Bosses are the talk of London

Conferences: the capital is booked up months ahead

London has become Europe's leading conference centre, to such an extent that the best venues usually need to be booked months in advance. The globalisation of commerce and the increasing integration and expansion of the European Union mean that conference organisers are catering for an ever more international audience.

"I would no longer contemplate running a conference only for the domestic market," says Lindy Bird, the managing director of Cadogan International Conferences. "I might hold it in London but I would expect an international attendance. London is seen as a centre, particularly for asset management, which I specialise in."

One of Cadogan's forthcoming events is the annual California information technology and investment and partnering forum, which is co-hosted by the Bank of America, Easdaq, the European stock exchange, and the Silicon Valley Bank but which is to be held at the Queen Elizabeth II Conference Centre in Westminster.

The advantages of London are based on its high quality venues, which offer good telecommunications and IT facilities and general support services, allowing executives to continue running their businesses while they are away at a conference. "The hotels with good business centres do best for conferences because it is what the delegates increasingly want," says Mrs Bird. "Two years ago people used to love going to conferences. Now they expect a hell of a lot more. They want good phone managers so that they can still carry on business while they are at conference."

The strengthening of English as the international business language has also confirmed London's role, though internationalisation has also created extra demand for translation facilities, which must now be incorporated as standard.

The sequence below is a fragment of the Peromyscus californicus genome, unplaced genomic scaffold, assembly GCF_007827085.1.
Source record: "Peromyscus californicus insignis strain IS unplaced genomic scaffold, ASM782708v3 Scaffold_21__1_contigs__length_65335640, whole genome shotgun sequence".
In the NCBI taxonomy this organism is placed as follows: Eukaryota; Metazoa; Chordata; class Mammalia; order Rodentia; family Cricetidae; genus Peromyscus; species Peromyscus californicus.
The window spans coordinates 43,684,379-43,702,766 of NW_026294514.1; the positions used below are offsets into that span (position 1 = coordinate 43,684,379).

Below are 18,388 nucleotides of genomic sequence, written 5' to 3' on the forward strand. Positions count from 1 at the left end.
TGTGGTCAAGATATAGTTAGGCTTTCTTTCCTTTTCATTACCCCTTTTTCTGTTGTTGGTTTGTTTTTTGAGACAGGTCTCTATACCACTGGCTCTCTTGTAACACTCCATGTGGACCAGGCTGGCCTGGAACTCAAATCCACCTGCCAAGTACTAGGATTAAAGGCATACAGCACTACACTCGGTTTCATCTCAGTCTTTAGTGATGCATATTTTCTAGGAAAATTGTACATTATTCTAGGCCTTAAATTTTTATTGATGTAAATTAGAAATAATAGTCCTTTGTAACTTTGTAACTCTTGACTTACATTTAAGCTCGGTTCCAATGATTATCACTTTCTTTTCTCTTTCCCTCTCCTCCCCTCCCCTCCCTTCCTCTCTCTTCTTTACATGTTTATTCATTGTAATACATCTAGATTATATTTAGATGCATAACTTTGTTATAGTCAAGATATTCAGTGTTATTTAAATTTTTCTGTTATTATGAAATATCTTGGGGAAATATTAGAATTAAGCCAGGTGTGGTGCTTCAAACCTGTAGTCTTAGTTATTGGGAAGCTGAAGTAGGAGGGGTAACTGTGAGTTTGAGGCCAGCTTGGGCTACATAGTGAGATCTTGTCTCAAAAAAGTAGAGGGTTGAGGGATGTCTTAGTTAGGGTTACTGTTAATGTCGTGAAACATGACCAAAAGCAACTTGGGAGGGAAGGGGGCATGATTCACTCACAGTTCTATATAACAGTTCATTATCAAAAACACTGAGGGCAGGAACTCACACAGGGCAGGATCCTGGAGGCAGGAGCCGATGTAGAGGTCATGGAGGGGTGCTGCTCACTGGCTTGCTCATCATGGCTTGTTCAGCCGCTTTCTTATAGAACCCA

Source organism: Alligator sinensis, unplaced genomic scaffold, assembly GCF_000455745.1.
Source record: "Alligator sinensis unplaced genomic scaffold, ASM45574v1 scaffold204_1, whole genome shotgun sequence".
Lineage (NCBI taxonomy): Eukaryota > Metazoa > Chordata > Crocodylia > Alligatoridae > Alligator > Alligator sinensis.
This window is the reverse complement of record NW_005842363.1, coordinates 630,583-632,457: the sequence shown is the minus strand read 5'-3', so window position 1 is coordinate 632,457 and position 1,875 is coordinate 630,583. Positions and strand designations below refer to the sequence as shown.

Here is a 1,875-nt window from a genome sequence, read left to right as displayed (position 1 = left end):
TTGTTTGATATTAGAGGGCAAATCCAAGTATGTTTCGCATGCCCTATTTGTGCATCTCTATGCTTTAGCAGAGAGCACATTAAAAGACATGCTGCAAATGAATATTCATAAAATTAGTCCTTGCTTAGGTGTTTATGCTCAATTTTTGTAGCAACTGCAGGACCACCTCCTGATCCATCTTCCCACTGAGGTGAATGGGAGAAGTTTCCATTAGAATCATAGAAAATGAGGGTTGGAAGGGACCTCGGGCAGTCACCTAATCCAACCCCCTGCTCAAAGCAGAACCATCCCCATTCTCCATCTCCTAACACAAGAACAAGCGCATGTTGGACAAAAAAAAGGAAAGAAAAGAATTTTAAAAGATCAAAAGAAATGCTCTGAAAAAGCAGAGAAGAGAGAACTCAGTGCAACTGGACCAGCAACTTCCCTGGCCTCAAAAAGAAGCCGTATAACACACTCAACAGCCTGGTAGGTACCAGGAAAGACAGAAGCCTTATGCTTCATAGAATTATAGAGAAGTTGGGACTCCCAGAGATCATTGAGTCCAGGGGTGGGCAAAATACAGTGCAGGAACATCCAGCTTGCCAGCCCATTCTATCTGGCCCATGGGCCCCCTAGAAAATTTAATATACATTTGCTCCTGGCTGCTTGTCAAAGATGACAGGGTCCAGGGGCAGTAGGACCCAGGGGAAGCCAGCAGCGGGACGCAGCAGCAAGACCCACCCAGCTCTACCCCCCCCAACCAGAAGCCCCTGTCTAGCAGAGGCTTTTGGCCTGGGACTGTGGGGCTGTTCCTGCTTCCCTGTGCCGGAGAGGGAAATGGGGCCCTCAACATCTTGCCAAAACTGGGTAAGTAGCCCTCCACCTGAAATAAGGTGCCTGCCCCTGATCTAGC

Nick Redfern, an executive of the International Conference Group, says that the perception abroad of London as a glamorous city gives it an allure that attracts delegates from across Europe. "We often do surveys and London is always top of the list, even though we still hold conferences elsewhere sometimes. It is the cultural perspective of London that is attractive, particularly to people from the emerging markets in Europe, which is a growing sector. A conference is often delegates' first chance to visit London. One eastern European bank rents a house permanently for delegates. It is relatively short of cash, so can send more delegates as it is cheaper than a hotel. They don't send their people to conferences in any other cities."

"It is important to have the conference somewhere that is interesting, so people can stay on an extra couple of days," confirms Catherine Chetwynd, contributing editor of Delegates, the conference sector's magazine.

But while the number of conferences in London is growing, they are also getting more serious, Ms Chetwynd adds. The days of conferences being an easy few days away to socialise and network are long gone. "There used to be lots of jollies, and people still spend a lot of money on conferences, but it is more focused on the serious presentation," she says.

There is a need for more high quality conference centres to keep up with demand, including one in the heart of the City, if London is not to lose much of the top-end of the market. Market leaders have to remember to keep getting better.

Start your day with The Independent, sign up for daily news emails
ebooks
ebooksAn introduction to the ground rules of British democracy
Latest stories from i100
Have you tried new the Independent Digital Edition apps?
SPONSORED FEATURES
Independent Dating
and  

By clicking 'Search' you
are agreeing to our
Terms of Use.

iJobs Job Widget
iJobs Money & Business

SThree: Experienced Recruitment Consultant

£20000 - £40000 per annum + OTE + Incentives + Benefits: SThree: Established f...

SThree: Trainee Recruitment Consultant

£20000 - £25000 per annum + OTE 40/45k + INCENTIVES + BENEFITS: SThree: The su...